By Richard Meek

The Catholic Commentator 

Two months into his assignment as vocations director for the Diocese of Baton Rouge, Father Joshua Johnson, someone typically seen with seemingly boundless energy, has an extra pep in his step. 

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Four young men recently attended a Come and See Weekend at St. Joseph Seminary College in St. Benedict. The weekend including a number of weekend activities, including hiking, listening to current seminarians give their witness, above, and praying the rosary. Photo by Father Josh Johnson | Director of Vocations

 

Fresh off a Come and See Weekend at St. Joseph College in St. Benedict with four young men discerning for the priesthood, Father Johnson words were showered with passion for a job he obviously loves. 

“It was really, really beautiful,” he said of the weekend. “I was impressed with the zeal they had for the Lord, their love for Jesus and desire for prayer. It was inspiring for me, and I was definitely encouraged.” 

The weekend included group prayer, eucharistic adoration, a walking rosary, hiking through the stunning nature trails St. Joseph offers and even a dip in the nearby Bogue Falaya River. 

Five current seminarians from the diocese gave talks and one-on-one mentoring was also provided. 

“For me as a vocations director I was so proud of our seminarians because they gave phenomenal witnesses. They were super attentive to the young men discerning.” 

“They are great examples of guys who don’t know if they are called to be a priest but are investing the time to find out,” he added. “They are ordinary guys who just want to be saints.” 

Father Johnson said the weekend is important because it allows individuals discerning for the priesthood an opportunity to visit the seminary, see the classrooms where they would be attending class, meet with other seminarians and just imagine themselves attending St. Joseph.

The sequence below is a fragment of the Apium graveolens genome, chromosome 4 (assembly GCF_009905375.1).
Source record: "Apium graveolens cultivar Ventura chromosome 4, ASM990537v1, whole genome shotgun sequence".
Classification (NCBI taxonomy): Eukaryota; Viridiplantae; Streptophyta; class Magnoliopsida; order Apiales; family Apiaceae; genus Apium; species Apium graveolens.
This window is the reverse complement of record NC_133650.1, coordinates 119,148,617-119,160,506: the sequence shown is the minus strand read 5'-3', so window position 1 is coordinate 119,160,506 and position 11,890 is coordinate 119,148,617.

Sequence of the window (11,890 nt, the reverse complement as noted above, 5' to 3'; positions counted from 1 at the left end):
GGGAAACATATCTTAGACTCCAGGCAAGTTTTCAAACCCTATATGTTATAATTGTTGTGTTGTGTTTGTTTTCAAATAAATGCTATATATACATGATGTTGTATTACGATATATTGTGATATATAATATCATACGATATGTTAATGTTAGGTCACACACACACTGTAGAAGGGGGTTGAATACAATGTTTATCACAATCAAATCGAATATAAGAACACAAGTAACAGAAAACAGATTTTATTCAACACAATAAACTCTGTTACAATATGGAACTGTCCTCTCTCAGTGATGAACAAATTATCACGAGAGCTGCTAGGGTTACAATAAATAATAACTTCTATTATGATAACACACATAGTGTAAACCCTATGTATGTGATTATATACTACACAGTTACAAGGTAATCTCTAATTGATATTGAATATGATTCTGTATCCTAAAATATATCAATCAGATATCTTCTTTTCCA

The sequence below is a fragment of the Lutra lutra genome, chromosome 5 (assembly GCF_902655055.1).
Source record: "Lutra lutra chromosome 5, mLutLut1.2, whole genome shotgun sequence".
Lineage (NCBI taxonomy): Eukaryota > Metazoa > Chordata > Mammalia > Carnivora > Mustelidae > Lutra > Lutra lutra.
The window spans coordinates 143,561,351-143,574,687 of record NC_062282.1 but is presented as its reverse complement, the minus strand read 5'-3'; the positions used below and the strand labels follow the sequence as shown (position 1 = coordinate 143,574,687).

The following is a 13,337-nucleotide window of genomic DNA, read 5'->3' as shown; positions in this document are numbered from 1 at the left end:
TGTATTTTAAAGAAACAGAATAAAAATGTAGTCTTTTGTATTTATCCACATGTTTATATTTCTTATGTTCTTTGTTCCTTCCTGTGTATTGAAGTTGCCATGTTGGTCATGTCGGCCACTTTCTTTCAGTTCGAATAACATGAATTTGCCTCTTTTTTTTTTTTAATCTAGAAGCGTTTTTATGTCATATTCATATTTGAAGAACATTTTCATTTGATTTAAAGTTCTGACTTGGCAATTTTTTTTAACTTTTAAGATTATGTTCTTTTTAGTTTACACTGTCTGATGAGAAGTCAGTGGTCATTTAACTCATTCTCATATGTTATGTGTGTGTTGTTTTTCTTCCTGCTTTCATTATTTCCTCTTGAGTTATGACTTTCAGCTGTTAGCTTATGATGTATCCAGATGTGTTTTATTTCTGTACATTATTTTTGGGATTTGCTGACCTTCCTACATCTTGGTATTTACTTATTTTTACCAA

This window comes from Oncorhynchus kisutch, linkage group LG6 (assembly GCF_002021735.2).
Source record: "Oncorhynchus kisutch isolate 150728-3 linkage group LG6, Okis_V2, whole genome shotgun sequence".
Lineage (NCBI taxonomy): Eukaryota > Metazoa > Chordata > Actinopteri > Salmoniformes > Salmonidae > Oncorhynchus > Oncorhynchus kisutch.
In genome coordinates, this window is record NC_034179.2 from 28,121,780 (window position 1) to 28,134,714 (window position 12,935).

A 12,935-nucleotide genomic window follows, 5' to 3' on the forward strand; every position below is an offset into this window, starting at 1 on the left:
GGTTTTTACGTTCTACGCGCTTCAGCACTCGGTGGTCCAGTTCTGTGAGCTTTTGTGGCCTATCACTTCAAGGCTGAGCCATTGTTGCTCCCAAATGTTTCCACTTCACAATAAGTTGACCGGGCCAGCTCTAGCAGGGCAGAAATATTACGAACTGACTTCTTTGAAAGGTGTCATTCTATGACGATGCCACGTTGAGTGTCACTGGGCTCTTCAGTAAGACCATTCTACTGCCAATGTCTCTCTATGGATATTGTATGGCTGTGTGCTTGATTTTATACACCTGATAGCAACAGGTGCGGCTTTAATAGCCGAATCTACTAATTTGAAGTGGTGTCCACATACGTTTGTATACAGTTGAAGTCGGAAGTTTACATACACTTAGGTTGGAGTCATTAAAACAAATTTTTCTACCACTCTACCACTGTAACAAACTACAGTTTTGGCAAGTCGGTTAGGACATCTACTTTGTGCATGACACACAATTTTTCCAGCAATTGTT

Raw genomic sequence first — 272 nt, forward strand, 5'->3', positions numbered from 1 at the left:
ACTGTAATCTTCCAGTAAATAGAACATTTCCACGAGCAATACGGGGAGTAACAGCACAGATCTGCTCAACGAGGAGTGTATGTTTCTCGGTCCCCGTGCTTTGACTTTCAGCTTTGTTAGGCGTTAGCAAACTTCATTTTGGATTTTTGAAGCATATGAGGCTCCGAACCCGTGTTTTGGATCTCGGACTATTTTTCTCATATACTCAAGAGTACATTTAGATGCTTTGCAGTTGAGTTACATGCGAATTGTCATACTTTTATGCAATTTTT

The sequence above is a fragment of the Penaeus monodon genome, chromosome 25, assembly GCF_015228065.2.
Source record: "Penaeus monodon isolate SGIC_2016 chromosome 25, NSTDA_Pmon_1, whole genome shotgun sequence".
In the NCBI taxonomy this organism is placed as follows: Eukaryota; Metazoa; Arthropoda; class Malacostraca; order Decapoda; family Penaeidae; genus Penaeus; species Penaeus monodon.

“Before you go, you are not sure but when you go you realize (seminarians) are just ordinary people trying to discern if they want to be a priest,” Father Johnson said. “They can imagine themselves being a priest which is very helpful.” 

COVID-19 restrictions limited the weekend to four men but Father Johnson is currently “intentional walking” with a total of 10 in discernment. He noted that two of the 10, who are a bit older, are currently involved in a program lasting into May helping them grow in their prayer life, discernment and formation. 

“I’m looking forward to seeing the fruit of that,” Father Johnson said. 

Father Johnson said after learning the temperaments and personalities of each candidate, that person is matched with a priest who will serve as a vocation mentor. Father Johnson admitted he tries to match the personality of the priest with that of the candidate. 

The mentors and candidates will have up to four meetings that will include prayer. 

“They can see themselves in that particular priest and that helps them discern better if God is inviting them to check out the seminary,” he said. 

The Come and See Weekend is just one component of an evolving vocations department that has Father Johnson so excited. He has also made changes to the locations of the Andrew Dinner, distributing vocational prayers and other materials to schools and is becoming visible in the high schools. 

The sites of the Andrew Dinner, which is a national vocation program, is moving to specific deaneries. Father Johnson said one is planned in October at St. Margaret Queen of Scotland Church in Albany and will include potential candidates from the Northeast Deanery. 

Those attending what Father Johnson fondly refers to as a “laid back event” will have the opportunity for fellowship, listen to a priest give testimony regarding his own vocation and a question and answer period with Bishop Michael G. Duca. 

“I’m so excited,” Father Johnson said of the enthusiasm he and good friend and Director of Seminarians Father Andrew Merrick are building. 

He jokingly refers to the duo as Batman and Robin, although he “prefers to be Batman.” 

In Marvel Comics parlance he said he is the Black Panther and Father Merrick Captain America. 

“I think it will be good,” Father Johnson said.

Currently, the diocese has 13 seminarians but Father Johnson is optimistic about that number growing in future years.